Soil samples were collected from three different sites in Haridwar (Uttarakhand), the Ganga riverbed, wheat farms, and rice farms. The soil samples were collected from 15 cm depth using sterile poly beg and bring to the laboratory. These soil samples were air-dried for 3 days at 45°C crushed, and these soil samples were used for isolation. The serial dilution method and the spread plate technique were used to isolate actinobacteria [13]. In 9 ml of sterile double-distilled water, 1 g of soil was suspended. The dilutions are made up of 10-5. Aliquots (0.1 ml) of 10-2, 10-3, 10-4 and 10-5 dilutions. These dilutions were spread on [starch casein Agar (SCA), glycerol yeast extract agar medium (GYEAM), Hi media] containing nalidixic acid (100 mg/1) and fluconazole (30 mg/1) and incubated at 24°C for 6–7 days [14,15]. Actinobacteria cultures were chosen and purified based on colony morphology. These were used for primary screening against uropathogens.

2.2. Morphological, Physiological and Biochemical Observation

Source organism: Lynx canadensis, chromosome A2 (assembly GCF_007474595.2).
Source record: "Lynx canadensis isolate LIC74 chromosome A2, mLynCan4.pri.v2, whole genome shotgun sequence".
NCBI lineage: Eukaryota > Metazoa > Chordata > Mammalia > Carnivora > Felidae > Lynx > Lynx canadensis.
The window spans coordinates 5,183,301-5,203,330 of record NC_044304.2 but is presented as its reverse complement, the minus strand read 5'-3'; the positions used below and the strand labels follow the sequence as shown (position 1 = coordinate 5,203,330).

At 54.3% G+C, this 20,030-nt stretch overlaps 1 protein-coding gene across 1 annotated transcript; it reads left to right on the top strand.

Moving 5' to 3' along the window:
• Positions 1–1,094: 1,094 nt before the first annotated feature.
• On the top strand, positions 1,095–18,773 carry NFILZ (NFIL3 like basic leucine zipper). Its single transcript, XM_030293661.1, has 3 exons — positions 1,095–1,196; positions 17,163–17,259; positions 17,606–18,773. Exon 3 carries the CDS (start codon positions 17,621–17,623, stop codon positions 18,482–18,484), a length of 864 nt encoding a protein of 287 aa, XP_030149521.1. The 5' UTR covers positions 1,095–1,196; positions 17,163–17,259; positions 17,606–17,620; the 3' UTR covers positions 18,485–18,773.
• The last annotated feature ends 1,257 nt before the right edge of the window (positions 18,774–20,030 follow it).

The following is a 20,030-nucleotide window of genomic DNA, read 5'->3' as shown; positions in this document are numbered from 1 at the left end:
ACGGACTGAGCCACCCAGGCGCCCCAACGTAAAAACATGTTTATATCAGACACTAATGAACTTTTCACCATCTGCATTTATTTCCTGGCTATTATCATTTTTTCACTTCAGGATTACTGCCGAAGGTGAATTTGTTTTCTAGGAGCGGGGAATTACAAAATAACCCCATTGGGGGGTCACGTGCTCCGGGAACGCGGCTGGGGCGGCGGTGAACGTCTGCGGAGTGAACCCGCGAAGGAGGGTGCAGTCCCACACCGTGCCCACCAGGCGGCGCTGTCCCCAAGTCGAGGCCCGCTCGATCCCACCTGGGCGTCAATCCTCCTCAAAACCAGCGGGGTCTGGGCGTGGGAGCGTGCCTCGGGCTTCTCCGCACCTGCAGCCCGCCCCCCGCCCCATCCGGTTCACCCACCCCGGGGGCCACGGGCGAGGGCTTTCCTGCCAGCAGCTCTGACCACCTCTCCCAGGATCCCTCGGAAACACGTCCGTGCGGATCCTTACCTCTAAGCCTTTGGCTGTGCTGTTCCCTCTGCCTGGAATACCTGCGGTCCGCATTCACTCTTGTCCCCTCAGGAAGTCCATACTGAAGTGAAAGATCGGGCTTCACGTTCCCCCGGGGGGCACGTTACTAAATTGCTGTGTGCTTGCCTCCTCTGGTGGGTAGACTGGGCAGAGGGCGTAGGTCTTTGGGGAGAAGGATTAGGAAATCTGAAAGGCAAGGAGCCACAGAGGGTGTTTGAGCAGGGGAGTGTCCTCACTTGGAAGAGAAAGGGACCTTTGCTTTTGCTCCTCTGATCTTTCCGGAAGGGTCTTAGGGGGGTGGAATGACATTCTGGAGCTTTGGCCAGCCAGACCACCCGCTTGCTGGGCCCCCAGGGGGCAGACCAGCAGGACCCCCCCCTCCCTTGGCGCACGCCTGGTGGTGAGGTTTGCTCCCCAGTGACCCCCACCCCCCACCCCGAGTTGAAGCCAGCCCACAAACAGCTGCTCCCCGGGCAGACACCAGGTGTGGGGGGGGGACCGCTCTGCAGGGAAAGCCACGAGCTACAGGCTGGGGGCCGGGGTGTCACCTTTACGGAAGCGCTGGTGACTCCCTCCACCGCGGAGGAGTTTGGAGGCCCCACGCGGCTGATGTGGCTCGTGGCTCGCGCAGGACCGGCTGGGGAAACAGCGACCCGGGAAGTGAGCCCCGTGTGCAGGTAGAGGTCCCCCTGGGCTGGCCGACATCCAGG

A light microscope was used to examine the morphological and cultural characteristics of active isolates [16,17]. In different media, such as Mueller Hinton agar, morphological and cultural characters were observed. Actinobacteria (SCA), yeast peptone glucose agar, modified nutrient glucose agar medium. Actinobacteria isolates were differentiated by their colony characters, like size, shape, colour, consistency based on macroscopic observation [18,19]. Under the microscope, their mycelial structure was observed, and conidiospore and arthrosporic arrangements on the mycelia result of the isolates were compared with the actinobacteria morphology provided in Bergey’s manual for the presumptive identification of isolates were recorded after incubation at 27°C for 7–14 days [20], biochemical tests, and physiological tests were performed. NaCl resistance and temperature tolerance were also carried out as confirmatory tests [21].

2.3. Isolation of Test Organisms

Uropathogens were isolated from urine sample under the aseptic condition [22].

2.3.1. Sample collection

The samples were collected from BHEL hospital, Ranipur (Haridwar) patients of different age group, and the samples were fresh and midstream urine. Then, samples were packed in sterile bottles and transported to the laboratory for microbial analysis.

2.3.2. Isolation of uropathogens

The samples were shaken properly and made dilutions of urine samples. The uropathogens were isolated using the serial dilution method and the spread plate technique [13]. 9 ml of sterile double-distilled water was added to 1 ml of fresh urine sample. The dilutions were then spread on medium. The freshly grown test bacteria were then isolated using a specific medium (Mac Conkey agar, Mannitol salt agar, Cetrimide agar) for 24 hours at 37°C [13].